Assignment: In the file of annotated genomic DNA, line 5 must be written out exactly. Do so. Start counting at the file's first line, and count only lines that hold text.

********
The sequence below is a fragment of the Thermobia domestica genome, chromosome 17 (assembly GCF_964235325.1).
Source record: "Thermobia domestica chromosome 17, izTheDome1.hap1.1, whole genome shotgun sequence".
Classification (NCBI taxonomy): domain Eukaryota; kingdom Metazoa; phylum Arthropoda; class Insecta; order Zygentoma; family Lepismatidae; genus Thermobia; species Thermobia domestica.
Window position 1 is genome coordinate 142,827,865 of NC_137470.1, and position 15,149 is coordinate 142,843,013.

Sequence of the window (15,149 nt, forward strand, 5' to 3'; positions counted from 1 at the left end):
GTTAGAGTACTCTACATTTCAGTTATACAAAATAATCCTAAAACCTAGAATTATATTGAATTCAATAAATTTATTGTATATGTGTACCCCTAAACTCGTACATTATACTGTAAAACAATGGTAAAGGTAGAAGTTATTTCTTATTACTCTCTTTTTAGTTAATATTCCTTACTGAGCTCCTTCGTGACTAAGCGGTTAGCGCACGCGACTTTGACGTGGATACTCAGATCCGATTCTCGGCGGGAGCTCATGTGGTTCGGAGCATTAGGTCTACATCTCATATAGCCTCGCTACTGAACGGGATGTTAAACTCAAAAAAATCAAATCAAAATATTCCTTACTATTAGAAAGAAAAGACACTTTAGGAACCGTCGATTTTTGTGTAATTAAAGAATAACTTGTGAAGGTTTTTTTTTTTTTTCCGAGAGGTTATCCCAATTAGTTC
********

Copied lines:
Sequence of the window (15,149 nt, forward strand, 5' to 3'; positions counted from 1 at the left end):